By Nathan & Jennifer Winograd

Rod Orgill, with Sam as a puppy.

This is Sam, a rescue dog, over 40 years ago. He’s the most famous dog you never heard of. But his spirit resides in your smartphone, your laptop, your PC, and every other digital device that contains a microprocessor.

When we were kids, his name was inscribed on our Apple I and Apple II computers, on our Commodore 64, our Atari and Nintendo video game consoles. We didn’t know it. In fact, no one did. Only Rod Orgill, Sam’s adopted dad, knew.

Rod Orgill was an engineer who worked on the layout design of the MOS 6501 and 6502 microchips; the latter a design that many hail as a masterpiece of computer architecture. Because of its unprecedented affordability, the MOS 6502 was the chip that ushered in the modern personal computing revolution. This is how one historical commentator described it: “When one particular chubby-faced geek stuck one particular chip into one particular computer circuit board and booted it up, the universe skipped a beat. The geek was Steve Wozniak, the computer was the Apple I, and the chip was the 6502, an 8-bit microprocessor developed by MOS Technology. The chip, and its variants went on to become the main brains of ridiculously seminal computers like the Apple II, the Commodore PET, the Commodore 64, and the BBC Micro, not to mention game systems like the Nintendo Entertainment System and the Atari 2600…”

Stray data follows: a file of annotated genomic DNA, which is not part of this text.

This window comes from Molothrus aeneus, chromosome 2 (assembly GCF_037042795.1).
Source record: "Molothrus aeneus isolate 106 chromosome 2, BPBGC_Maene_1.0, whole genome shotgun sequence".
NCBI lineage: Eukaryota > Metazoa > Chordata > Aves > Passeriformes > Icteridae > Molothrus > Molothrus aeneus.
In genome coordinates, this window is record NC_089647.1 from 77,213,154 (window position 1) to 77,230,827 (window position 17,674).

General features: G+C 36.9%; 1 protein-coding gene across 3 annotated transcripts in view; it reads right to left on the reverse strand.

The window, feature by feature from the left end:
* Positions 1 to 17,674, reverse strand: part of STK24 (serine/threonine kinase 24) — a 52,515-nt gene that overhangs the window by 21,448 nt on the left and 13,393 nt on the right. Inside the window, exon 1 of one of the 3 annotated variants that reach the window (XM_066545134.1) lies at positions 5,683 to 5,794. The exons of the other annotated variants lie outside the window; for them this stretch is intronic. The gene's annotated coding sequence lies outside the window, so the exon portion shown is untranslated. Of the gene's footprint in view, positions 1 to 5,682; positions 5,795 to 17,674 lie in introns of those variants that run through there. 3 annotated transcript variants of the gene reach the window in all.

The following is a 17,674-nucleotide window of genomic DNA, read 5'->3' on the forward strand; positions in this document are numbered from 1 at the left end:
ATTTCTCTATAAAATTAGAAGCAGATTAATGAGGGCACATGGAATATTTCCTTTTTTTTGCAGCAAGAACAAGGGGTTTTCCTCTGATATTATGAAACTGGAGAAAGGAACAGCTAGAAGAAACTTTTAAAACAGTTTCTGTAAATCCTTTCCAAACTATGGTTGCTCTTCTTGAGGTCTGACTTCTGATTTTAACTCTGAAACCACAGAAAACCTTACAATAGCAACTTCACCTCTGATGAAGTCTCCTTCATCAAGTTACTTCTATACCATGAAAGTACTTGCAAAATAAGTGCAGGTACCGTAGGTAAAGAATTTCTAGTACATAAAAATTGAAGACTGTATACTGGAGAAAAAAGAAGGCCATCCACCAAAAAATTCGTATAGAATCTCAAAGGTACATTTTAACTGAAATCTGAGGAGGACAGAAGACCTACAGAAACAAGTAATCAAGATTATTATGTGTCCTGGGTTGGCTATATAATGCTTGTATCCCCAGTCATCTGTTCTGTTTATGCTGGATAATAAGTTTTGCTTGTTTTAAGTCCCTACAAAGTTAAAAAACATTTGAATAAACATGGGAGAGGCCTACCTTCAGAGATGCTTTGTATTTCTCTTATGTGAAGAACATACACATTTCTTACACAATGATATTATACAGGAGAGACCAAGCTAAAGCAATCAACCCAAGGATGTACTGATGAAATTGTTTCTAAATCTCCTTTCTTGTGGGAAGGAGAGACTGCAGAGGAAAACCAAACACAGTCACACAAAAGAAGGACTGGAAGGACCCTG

My father-in-law was an engineer and the product manager for the 6502. When we cleared out his home last year, we found original documents related to the creation of the chip. Since then, Jennifer, my wife, has been reaching out to the original 6502 design team members or their surviving relatives, including Phyllis Orgill, Rod’s widow, to ask them to share memories, archives, and stories that might add to the historical record about the 6502’s production.

Included in those stories is that of Sam, a small, rescued terrier who holds the honor of having one of the “pins” of one of the most famous computer CPUs in history named in his honor: S.O. for Sam Orgill. That Rod chose to record his contribution by inscribing the 6502 not with his name, but that of his dog, shows the love and affection clearly evident in the photos of Rod and Sam that Phyllis gave us to share with the wider world. Sam was adopted as a puppy shortly before Rod left Motorola to move his family across country to work on the MOS 6502. He lived with the Orgills for 17 years and in three different states before he died.

When Sam’s initials were inscribed on history, American “dog culture” had yet to bloom. While today our beloved canine companions share not only our couches, cars, workplaces, and beds, when these photos were taken 45 years ago, many dogs still spent sad and unfulfilling lives on the ends of chains or alone in backyards. The same could not be said of Sam.

And so Jennifer and I have come to think of the 6502 portending the future in more ways than one. Not only did it democratize technology by placing the transformative power of the microprocessor into everyone’s hands, but it bears the mark of a future in which our dogs would come to occupy such a special place in our hearts that they would become synonymous with who we are.


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